What are Best Nootropics for Anxiety? This post is for you if tried anti-anxiety meds, Cognitive Behavioral Therapy, counseling, or psychotherapy. And are looking for a natural nootropic alternative.
Or maybe you tried talking to your doctor about how you feel and didn’t get the help you need.
It may be of little comfort, but did you know there is a 77% chance that your anxiety has been misdiagnosed as some physical problem instead?[i]
Because anxiety often manifests as sweating, trembling, nausea, abdominal problems, dizziness, insomnia, heart palpitations, accelerated heart rate, chest pain, shortness of breath, pins and needles, feeling like your losing control and/or feelings of impending doom.
Instead of dealing with the real cause, maybe you were sent down the wrong path. And are still looking for answers.
Nootropic supplements may help if you’re dealing with a genuine anxiety disorder. The kind of anxiety that has you feeling constantly on-edge and an overwhelming sense of dread.
The type of anxiety where you have difficulty concentrating, you’re irritable or restless to the point you’re avoiding family and friends just to numb yourself from feelings of worry and unrelenting doom.
Here you’ll discover the real cause of your anxiety symptoms. And get some help dealing with how you feel. Concrete steps to take that doesn’t include meditation, yoga, Cognitive Behavioral Therapy, or psychoanalysis.
The Root Cause of Anxiety Disorders
Something may have happened that triggered the anxiety that has turned your life upside down. But if your feelings of anxiety are hanging on and won’t let go, it’s likely because of the dysfunction of neurochemicals in your brain.[ii]
It could be problems with acetylcholine, dopamine, GABA, glutamate, norepinephrine, or serotonin.
But the challenge is figuring out which neurotransmitter is causing the problem. And why drugs like benzodiazepines, SSRIs, SNRIs, TCAs, and MAOIs are often prescribed for treating anxiety.
How to Find the Root Cause
If you have been using an anti-anxiety drug and experienced some relief in your symptoms, you have a head-start.
Because now you have a clue what could be causing your problem. And it may be easier for you to decide which nootropics to try to help you get better.
First, become familiar with the mechanism of action (or pharmacology) of the med you are using. Wikipedia.org is a good resource for this information.
Simply do a search of Wikipedia for your drug’s generic name. And scroll down to the section “Pharmacology”. Sometimes called the “mechanism of action”.
Once you understand how the drug works in your brain. And which neurotransmitter system it affects. Scroll down the list of nootropic supplements below.
And choose a nootropic that has a similar mechanism of action to the drug you were using. Then follow the dosage recommendations for that supplement and try it to see if you feel any relief.
But if you’ve never tried using a pharmaceutical to treat your anxiety, or have used one that didn’t work, you’ll need to try each nootropic separately.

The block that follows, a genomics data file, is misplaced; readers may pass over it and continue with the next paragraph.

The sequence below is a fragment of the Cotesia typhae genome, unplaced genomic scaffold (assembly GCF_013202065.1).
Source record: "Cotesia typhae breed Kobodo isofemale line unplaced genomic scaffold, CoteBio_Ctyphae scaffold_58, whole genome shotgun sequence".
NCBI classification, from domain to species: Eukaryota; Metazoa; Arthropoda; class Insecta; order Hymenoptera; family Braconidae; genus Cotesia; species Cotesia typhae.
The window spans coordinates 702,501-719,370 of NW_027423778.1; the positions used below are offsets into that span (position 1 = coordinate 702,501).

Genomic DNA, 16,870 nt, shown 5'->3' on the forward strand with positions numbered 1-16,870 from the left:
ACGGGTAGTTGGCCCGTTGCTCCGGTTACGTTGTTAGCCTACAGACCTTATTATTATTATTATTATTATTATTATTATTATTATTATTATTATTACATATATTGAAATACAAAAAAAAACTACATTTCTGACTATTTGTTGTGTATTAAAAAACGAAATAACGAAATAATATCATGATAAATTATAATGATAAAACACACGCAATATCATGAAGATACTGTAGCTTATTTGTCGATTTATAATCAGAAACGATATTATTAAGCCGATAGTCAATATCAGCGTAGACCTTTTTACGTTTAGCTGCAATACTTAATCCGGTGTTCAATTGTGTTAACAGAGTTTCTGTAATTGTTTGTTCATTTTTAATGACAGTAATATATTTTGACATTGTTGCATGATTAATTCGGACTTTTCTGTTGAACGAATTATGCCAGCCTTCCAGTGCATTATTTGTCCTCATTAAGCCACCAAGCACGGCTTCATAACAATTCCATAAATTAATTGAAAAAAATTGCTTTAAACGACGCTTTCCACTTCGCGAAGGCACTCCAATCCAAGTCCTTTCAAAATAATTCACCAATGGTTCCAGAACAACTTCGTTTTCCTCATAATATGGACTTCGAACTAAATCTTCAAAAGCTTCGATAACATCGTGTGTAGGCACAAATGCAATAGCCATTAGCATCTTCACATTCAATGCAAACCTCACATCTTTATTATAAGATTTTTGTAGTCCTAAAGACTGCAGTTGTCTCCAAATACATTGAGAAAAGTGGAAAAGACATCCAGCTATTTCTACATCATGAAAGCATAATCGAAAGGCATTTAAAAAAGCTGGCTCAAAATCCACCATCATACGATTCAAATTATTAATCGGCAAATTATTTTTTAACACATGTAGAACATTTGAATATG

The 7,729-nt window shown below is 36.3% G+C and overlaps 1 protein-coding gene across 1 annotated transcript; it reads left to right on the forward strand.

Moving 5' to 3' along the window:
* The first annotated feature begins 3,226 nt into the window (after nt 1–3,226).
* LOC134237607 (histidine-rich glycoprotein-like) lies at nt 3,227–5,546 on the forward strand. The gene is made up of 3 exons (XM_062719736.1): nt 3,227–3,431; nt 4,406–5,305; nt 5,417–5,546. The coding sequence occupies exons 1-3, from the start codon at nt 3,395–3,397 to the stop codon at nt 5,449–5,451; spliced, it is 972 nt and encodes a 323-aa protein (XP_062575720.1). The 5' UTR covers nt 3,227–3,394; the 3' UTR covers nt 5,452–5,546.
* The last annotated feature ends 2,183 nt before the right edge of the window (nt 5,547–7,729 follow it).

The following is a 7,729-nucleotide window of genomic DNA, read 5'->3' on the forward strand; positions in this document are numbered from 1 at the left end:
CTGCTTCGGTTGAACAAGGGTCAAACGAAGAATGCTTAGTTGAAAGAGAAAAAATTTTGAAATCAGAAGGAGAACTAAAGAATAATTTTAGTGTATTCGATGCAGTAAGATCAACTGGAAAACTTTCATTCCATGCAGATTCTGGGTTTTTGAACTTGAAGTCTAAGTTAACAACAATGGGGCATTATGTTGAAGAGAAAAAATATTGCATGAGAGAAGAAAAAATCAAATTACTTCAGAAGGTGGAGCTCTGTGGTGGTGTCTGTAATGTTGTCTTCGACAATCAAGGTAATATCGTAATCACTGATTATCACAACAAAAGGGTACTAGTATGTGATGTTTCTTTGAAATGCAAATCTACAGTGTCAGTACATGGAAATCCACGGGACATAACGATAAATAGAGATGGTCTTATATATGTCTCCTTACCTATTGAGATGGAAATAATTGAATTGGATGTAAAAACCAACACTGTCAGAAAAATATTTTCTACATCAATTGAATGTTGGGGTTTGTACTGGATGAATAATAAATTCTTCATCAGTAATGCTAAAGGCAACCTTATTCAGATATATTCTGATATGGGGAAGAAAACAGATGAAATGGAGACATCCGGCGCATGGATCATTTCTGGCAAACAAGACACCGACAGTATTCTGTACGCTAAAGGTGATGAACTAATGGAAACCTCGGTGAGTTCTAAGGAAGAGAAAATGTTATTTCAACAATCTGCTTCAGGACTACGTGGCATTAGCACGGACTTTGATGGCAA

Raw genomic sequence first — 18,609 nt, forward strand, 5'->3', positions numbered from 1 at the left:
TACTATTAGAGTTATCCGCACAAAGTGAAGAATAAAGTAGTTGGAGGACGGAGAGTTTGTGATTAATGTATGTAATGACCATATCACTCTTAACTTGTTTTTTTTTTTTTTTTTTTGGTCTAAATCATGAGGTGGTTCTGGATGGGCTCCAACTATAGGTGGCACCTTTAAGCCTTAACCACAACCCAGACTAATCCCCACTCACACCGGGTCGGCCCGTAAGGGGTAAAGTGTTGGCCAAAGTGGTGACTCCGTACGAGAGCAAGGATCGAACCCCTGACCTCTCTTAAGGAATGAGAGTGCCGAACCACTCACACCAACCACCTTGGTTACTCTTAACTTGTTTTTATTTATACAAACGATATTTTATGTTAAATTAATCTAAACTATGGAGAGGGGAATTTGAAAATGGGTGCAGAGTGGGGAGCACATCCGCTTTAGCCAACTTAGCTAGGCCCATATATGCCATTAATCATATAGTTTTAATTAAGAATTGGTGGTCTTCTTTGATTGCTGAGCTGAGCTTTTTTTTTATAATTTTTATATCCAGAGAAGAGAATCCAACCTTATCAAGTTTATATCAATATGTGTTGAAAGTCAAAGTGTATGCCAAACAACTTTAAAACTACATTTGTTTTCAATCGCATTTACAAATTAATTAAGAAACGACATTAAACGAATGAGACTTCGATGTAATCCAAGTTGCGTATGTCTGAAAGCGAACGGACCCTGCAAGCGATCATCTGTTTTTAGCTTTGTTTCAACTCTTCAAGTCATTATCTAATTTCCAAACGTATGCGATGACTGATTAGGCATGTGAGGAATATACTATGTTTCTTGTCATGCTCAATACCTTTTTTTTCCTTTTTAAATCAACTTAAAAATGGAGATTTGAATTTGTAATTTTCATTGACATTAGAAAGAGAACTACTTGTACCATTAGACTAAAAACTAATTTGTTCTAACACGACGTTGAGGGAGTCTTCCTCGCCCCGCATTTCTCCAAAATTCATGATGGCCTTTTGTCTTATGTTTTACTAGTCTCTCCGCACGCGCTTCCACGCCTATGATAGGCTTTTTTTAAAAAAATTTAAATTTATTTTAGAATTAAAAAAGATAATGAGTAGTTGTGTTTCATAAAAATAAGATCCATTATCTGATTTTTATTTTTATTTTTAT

And by trial and error you’ll work your way down to find the neurotransmitter system that is causing your anxiety.
Start at the beginning of the list below and try the first nootropic for 1 or 2 days. And see how you feel. If you experience relief from your anxiety symptoms, success!
Now you know which neurotransmitter to work with. You can continue using that nootropic as recommended. And look for other natural nootropic adaptogens that work on the same system.
But if the first nootropic you try doesn’t provide any comfort, put it aside. And try the next one for a couple of days again following dosage recommendations.
Go through the list one-by-one until you find a nootropic that helps you and relieves at least some of your anxiety symptoms.
Some of the nootropics on the list below are precursors. Which means it provides the chemical or molecule needed to make a specific neurotransmitter.
And others are adaptogens that affect a specific neurotransmitter system. Usually by modulating how that brain chemical works in your brain.
Let’s get started …
Acetylcholine plays a critical role in learning and memory. And acetylcholine levels are modulated by levels of stress in several regions of your brain.
Acetylcholine levels decline as you get older. You need choline for the production of acetylcholine. Not eating enough foods high in choline can also result in insufficient acetylcholine.
In fact, choline is so vital to cognition and nerve function that, without it, we couldn’t move, think, sleep or remember anything.
Studies show that acetylcholine signaling in your hippocampus regulates social stress resilience and anxiety.[iii]
You can increase acetylcholine levels in your brain using either Alpha GPC or CDP-Choline (Citicoline).
Alpha GPC is a precursor to the neurotransmitter acetylcholine. Alpha GPC naturally occurs in your brain as a byproduct of phosphatidylcholine (PC).
When your brain needs more choline, and the choline floating around in your brain is running low, it breaks down PC from cell membranes. And turns it into Alpha GPC.
Alpha GPC, acetyl L-carnitine (ALCAR), and phosphatidylserine (PS) provide mitochondrial support and conserve growth factor receptors.
DHA (Omega-3) combines with Alpha GPC and PS to form brain cell membranes critical for neuron generation and regeneration.[iv]
Recommended dosage of Alpha GPC is 300 mg 3-times per day.
CDP-Choline is a type of choline that is present in every cell in your body.
Taken as a supplement, it’s then converted to cytidine and choline in your gut. Once it crosses the blood-brain barrier it’s converted back to CDP-Choline.[v] The choline then assists cell membranes and helps create acetylcholine.
CDP-Choline is involved in memory and cognitive functions. And provides energy for the brain to conduct sustained mental effort.
Recommended CDP-Choline dosage is 250 – 500 mg per day.
L-Tyrosine taken as a nootropic supplement converts into the neurotransmitter dopamine.
Dopamine helps control movement in your body, is fundamental to memory, attention and problem solving.
The unused dopamine can then convert into the catecholamine neurotransmitters norepinephrine (noradrenaline) and epinephrine (adrenaline).